His first reason was—his words, not mine—he doesn’t write well enough. This one I get right off the bat. I think one of the fundamental rules of science is: Interesting results (and by association the hard work it took to get them) are meaningless unless you can communicate them. Perhaps, in principle, results should speak for themselves. But you’re dealing with people, and people need to hear more. The success of a lab is hinges upon the ability of the PI to explain, in writing, the work his or lab is doing and why people should be excited about it. Perhaps it is possible to learn this skill, but I get the feeling that some people don’t see the need or simply don’t want to.
His second reason was he wants a life outside of the lab, and as a PI, he couldn’t have that. This I didn’t understand at first, and even as I’ve thought about it, I still don’t get it. My first thought was: That’s not true. My second: Maybe I have a skewed idea of what life outside the lab should be. My next: What the does that even mean? Which is where I’m at now.
Friday, July 10, 2009
Thursday, July 9, 2009
Wednesday, July 8, 2009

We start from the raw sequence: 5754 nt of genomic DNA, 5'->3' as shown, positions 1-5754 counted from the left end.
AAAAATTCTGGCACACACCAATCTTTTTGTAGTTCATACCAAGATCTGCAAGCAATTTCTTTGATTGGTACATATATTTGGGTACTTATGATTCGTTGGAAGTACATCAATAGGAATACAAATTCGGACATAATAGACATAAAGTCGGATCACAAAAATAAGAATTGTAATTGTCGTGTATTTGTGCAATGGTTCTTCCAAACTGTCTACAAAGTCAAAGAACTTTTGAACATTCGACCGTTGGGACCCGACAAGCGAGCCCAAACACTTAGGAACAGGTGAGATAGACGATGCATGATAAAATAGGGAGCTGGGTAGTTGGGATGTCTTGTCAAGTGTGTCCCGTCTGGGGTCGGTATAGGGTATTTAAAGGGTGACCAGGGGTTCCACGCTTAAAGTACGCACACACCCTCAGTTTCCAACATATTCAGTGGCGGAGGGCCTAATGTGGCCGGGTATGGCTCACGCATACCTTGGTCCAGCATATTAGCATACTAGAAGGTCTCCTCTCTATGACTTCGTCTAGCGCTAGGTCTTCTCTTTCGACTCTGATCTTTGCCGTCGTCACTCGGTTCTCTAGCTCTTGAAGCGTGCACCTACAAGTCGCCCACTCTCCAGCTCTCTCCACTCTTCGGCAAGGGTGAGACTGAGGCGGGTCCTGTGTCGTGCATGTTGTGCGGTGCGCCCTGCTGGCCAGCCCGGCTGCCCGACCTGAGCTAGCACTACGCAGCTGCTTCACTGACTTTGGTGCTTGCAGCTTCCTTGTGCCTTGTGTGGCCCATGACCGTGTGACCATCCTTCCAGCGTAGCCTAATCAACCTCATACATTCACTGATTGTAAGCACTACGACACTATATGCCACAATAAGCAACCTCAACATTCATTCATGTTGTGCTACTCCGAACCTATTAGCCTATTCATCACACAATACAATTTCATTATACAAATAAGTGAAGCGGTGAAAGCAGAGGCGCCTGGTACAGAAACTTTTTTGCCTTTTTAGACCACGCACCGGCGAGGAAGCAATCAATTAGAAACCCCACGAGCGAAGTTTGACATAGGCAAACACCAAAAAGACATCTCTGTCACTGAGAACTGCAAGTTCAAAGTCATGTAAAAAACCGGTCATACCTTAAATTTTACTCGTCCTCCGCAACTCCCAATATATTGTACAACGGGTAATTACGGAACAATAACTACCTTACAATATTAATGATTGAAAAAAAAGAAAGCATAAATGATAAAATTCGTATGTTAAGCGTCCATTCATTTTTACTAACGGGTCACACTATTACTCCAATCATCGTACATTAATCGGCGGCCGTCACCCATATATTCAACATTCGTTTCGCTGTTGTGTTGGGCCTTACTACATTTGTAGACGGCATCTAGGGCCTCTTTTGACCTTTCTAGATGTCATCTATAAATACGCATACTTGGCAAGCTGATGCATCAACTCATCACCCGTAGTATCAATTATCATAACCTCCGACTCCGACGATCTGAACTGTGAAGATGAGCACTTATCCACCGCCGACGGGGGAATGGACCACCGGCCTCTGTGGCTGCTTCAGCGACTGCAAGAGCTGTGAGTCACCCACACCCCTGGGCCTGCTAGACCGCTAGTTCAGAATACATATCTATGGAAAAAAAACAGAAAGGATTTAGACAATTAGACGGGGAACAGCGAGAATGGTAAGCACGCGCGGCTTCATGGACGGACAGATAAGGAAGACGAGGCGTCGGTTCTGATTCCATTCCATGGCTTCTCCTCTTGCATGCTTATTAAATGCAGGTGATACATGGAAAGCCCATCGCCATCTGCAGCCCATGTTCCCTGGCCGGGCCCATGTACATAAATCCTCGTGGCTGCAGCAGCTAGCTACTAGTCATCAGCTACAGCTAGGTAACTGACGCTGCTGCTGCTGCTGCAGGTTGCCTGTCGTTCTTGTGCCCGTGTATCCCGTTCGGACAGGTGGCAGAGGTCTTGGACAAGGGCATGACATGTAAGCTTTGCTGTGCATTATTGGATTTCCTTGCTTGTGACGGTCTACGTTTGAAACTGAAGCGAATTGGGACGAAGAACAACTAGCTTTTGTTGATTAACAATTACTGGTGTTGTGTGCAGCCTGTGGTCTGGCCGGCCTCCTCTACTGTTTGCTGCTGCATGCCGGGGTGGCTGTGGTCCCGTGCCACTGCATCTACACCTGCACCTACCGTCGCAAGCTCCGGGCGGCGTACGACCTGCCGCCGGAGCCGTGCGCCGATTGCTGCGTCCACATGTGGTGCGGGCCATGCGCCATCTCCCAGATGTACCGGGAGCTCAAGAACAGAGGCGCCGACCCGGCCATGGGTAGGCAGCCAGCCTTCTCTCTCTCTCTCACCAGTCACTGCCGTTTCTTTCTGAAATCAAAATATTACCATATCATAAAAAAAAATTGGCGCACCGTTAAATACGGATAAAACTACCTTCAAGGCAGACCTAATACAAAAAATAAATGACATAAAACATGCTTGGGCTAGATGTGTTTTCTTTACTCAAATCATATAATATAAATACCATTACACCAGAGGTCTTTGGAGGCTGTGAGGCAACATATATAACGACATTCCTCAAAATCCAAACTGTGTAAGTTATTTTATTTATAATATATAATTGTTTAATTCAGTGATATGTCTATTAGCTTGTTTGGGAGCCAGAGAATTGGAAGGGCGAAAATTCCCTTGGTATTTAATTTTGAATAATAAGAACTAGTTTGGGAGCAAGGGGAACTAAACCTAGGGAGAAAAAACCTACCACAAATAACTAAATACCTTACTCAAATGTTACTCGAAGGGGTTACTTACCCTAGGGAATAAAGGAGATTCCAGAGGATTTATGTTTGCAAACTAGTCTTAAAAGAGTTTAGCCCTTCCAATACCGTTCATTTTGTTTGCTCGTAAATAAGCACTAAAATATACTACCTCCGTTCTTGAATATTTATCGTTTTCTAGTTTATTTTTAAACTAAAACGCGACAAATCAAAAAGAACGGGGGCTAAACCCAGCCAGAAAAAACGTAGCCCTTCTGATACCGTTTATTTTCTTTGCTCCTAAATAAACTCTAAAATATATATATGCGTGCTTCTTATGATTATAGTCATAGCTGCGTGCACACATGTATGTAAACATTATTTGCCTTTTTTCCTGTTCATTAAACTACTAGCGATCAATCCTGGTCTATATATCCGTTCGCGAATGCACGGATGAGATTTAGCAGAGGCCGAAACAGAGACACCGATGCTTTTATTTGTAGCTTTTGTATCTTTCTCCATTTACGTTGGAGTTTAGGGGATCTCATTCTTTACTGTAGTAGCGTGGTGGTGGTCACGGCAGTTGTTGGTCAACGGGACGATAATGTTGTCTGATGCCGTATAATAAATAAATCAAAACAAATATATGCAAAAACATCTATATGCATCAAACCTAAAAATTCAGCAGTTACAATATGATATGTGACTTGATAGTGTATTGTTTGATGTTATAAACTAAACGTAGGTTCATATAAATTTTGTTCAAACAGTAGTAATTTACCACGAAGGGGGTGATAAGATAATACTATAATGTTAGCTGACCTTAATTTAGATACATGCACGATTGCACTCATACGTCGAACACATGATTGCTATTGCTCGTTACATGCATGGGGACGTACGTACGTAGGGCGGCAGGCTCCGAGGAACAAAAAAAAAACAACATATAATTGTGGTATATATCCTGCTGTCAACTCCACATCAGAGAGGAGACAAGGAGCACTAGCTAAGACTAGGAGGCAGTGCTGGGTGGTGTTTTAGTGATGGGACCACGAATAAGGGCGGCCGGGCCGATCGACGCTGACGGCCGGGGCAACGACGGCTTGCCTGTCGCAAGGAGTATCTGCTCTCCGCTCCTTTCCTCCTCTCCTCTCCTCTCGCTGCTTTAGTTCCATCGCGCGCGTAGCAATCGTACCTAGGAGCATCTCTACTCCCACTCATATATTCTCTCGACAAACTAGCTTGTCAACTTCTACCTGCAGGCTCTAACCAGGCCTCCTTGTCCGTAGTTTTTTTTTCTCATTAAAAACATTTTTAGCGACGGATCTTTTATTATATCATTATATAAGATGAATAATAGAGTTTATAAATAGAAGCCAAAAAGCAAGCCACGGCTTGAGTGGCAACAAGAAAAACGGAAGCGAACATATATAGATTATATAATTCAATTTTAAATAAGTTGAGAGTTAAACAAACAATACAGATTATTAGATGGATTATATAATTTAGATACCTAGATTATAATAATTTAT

Sunday, July 5, 2009
Saturday, July 4, 2009
Friday, July 3, 2009
It is in the best interests of advisers and graduate students that students graduate in a timely way and move on to another scientific (or other) adventure, but in some cases a 'timely way' means that a student leaves before completing all the things that need completing (i.e., papers).She goes on to describe the scenarios she has encountered with regard to how her students have dealt with publications post-graduation. From her comments, the majority of these students either have little time or little interest to complete and submit the manuscripts, which has to be extraordinarily frustrating. She points out that, as adviser, she can finish writing the paper in some circumstances. To some extent, she potentially still has some leverage with former students--if they want to maintain a good relationship with their Ph.D. adviser or use her as a reference for future jobs.
- there is insufficient data
- data is not reproducible
- there are not appropriate controls
- another experiment or two could boost the work to a higher tier journal
- the adviser is "extremely busy" and doesn't make time to review a manuscript, so it sits on his desk for months, untouched
- the adviser has lost interest in the project
- the adviser is convinced that there's "just one more" experiment that needs to be done to unveil the mechanism behind the phenomenon--he just doesn't know what it is... or it's not feasible given the available technology
Thursday, July 2, 2009
Wednesday, July 1, 2009
- Individuals who contributed experimentally (i.e. conducted experiments or analyzed data)
- Individuals who made significant intellectual contributions to the project (i.e. conceived the project or conducted critical preliminary studies)
- And, of course, PIs of the labs involved